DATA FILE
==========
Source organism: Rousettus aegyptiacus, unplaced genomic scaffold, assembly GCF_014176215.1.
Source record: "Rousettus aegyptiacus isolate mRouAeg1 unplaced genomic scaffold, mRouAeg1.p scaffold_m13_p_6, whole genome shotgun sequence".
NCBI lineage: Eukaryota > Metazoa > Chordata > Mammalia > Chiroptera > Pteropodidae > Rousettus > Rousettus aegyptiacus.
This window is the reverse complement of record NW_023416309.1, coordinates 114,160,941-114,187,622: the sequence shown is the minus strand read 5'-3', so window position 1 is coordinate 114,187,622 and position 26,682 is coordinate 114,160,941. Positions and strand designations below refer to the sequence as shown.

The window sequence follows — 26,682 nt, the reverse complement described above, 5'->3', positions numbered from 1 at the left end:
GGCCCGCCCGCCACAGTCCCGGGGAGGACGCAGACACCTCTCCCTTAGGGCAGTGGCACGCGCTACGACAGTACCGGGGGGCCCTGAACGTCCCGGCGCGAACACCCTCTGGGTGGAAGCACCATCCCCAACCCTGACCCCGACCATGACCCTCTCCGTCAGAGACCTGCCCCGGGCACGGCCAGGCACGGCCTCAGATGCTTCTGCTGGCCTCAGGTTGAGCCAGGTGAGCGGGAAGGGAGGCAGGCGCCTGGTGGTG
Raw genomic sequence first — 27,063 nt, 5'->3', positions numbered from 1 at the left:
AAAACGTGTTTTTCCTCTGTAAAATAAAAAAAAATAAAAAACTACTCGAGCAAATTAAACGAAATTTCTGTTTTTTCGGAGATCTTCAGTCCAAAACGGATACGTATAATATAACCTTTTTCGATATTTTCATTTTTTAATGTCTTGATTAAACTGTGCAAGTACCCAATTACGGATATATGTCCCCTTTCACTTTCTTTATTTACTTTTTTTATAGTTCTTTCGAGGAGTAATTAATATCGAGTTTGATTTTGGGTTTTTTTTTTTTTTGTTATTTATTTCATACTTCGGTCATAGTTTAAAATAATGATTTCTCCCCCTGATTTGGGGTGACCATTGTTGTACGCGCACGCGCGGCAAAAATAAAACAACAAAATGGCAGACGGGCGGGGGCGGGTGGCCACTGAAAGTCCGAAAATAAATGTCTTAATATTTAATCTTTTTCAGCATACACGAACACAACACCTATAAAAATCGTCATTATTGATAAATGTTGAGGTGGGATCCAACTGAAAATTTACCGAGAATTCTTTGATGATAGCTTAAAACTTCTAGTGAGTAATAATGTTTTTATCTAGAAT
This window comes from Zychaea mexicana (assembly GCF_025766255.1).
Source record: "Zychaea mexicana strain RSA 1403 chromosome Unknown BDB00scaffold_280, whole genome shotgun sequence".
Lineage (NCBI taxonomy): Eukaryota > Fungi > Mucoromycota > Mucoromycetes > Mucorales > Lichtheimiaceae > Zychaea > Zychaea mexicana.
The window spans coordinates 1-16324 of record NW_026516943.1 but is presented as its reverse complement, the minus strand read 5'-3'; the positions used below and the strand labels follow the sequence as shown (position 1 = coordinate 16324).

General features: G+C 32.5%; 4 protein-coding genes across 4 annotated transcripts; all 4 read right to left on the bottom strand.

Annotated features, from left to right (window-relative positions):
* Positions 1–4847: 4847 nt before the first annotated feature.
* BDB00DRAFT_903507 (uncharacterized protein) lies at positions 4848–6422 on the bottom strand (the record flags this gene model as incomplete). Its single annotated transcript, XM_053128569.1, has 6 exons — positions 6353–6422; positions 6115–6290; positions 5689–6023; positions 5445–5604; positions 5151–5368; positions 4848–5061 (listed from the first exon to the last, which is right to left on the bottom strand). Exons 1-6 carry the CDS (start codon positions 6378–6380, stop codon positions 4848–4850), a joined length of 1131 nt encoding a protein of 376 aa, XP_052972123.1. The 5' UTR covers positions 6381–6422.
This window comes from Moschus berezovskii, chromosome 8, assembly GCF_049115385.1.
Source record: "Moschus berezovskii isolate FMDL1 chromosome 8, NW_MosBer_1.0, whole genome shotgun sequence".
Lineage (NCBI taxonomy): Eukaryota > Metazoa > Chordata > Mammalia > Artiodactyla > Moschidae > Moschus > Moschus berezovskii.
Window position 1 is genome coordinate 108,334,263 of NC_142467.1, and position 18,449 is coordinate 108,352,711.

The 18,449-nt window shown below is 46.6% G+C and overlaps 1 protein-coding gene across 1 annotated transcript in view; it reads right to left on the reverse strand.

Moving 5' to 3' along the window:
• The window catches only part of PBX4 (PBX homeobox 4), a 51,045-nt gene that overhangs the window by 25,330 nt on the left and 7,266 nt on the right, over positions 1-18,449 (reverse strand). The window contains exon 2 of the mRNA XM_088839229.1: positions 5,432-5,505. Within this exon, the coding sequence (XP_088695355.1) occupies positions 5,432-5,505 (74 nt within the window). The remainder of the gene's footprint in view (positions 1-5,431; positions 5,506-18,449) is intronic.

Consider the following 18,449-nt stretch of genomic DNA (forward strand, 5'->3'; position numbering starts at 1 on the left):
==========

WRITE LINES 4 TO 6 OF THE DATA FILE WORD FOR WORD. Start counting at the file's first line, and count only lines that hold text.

This window is the reverse complement of record NW_023416309.1, coordinates 114,160,941-114,187,622: the sequence shown is the minus strand read 5'-3', so window position 1 is coordinate 114,187,622 and position 26,682 is coordinate 114,160,941. Positions and strand designations below refer to the sequence as shown.

The window sequence follows — 26,682 nt, the reverse complement described above, 5'->3', positions numbered from 1 at the left end:
GGCCCGCCCGCCACAGTCCCGGGGAGGACGCAGACACCTCTCCCTTAGGGCAGTGGCACGCGCTACGACAGTACCGGGGGGCCCTGAACGTCCCGGCGCGAACACCCTCTGGGTGGAAGCACCATCCCCAACCCTGACCCCGACCATGACCCTCTCCGTCAGAGACCTGCCCCGGGCACGGCCAGGCACGGCCTCAGATGCTTCTGCTGGCCTCAGGTTGAGCCAGGTGAGCGGGAAGGGAGGCAGGCGCCTGGTGGTG